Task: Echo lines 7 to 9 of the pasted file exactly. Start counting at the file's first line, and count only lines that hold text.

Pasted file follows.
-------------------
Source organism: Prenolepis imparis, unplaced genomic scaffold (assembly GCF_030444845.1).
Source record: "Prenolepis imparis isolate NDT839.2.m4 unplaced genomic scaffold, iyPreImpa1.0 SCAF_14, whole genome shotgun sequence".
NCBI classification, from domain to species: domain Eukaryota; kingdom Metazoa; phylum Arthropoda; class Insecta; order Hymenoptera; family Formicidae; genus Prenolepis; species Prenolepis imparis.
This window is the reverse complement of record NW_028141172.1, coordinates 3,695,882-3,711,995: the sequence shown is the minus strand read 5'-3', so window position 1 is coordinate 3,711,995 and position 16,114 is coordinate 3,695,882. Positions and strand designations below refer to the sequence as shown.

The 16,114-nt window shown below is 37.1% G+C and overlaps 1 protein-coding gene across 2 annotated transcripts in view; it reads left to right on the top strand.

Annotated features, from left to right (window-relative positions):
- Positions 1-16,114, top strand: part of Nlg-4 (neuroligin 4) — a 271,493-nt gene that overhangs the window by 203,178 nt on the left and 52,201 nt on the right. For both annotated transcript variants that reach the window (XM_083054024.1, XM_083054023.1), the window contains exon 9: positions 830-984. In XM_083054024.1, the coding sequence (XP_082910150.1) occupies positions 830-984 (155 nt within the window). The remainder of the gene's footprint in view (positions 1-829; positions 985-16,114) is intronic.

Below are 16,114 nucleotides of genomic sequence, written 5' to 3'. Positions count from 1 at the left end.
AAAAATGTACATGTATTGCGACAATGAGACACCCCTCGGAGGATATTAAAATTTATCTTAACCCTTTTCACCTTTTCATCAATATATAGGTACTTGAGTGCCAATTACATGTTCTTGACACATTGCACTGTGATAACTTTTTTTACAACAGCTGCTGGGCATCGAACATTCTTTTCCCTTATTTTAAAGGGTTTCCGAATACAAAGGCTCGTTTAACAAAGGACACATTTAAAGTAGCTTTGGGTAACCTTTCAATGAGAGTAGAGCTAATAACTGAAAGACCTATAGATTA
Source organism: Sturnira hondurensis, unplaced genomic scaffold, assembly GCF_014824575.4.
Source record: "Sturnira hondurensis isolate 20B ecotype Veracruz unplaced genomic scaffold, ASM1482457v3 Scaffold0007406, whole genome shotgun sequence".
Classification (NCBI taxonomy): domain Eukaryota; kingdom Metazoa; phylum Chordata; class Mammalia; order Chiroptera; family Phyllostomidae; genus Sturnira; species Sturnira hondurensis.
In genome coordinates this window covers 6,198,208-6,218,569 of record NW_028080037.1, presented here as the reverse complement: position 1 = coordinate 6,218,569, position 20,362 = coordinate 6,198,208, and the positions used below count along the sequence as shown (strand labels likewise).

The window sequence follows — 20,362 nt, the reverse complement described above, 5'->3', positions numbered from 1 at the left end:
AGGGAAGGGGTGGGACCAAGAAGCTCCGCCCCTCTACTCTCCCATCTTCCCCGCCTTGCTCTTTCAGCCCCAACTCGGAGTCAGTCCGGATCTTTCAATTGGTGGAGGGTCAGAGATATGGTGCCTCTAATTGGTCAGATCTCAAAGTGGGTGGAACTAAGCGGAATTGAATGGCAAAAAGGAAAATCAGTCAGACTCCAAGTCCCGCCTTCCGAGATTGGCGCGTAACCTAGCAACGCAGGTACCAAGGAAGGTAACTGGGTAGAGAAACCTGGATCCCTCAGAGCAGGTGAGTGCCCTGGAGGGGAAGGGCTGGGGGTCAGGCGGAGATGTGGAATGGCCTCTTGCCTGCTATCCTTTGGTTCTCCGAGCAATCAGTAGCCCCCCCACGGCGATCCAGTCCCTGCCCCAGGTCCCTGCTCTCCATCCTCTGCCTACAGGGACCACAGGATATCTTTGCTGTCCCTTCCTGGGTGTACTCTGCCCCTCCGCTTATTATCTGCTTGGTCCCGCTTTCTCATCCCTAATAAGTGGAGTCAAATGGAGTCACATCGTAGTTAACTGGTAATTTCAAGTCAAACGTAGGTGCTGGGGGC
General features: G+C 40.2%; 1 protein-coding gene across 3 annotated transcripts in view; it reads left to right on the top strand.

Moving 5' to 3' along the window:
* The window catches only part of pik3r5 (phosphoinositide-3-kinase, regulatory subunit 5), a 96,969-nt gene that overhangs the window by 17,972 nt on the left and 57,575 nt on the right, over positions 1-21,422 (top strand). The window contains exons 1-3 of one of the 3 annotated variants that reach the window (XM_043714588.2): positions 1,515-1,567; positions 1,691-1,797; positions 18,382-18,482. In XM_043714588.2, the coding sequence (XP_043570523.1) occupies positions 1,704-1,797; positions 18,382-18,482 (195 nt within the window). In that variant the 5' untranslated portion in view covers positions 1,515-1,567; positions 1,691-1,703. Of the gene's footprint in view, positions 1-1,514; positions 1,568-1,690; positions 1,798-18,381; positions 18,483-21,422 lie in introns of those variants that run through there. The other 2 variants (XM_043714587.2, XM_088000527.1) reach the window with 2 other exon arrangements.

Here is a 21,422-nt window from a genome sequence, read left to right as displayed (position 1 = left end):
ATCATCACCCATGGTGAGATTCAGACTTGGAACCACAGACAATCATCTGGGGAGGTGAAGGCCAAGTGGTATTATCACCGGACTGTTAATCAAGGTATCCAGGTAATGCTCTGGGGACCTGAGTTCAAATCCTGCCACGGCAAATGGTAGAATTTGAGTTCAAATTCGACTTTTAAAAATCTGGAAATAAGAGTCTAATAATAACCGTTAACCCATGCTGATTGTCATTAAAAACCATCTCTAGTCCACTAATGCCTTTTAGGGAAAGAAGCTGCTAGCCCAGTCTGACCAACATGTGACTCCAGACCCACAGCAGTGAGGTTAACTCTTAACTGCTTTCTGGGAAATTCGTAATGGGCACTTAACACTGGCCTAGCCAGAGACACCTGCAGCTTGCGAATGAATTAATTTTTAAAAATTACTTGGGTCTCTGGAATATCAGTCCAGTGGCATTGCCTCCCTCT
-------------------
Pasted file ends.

- Positions 1-16,114, top strand: part of Nlg-4 (neuroligin 4) — a 271,493-nt gene that overhangs the window by 203,178 nt on the left and 52,201 nt on the right. For both annotated transcript variants that reach the window (XM_083054024.1, XM_083054023.1), the window contains exon 9: positions 830-984. In XM_083054024.1, the coding sequence (XP_082910150.1) occupies positions 830-984 (155 nt within the window). The remainder of the gene's footprint in view (positions 1-829; positions 985-16,114) is intronic.

Below are 16,114 nucleotides of genomic sequence, written 5' to 3'. Positions count from 1 at the left end.
AAAAATGTACATGTATTGCGACAATGAGACACCCCTCGGAGGATATTAAAATTTATCTTAACCCTTTTCACCTTTTCATCAATATATAGGTACTTGAGTGCCAATTACATGTTCTTGACACATTGCACTGTGATAACTTTTTTTACAACAGCTGCTGGGCATCGAACATTCTTTTCCCTTATTTTAAAGGGTTTCCGAATACAAAGGCTCGTTTAACAAAGGACACATTTAAAGTAGCTTTGGGTAACCTTTCAATGAGAGTAGAGCTAATAACTGAAAGACCTATAGATTA